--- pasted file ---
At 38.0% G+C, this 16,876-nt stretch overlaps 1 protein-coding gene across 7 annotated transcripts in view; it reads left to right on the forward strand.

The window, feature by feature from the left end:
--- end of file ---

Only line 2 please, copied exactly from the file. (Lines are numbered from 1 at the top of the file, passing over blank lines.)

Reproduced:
The window, feature by feature from the left end: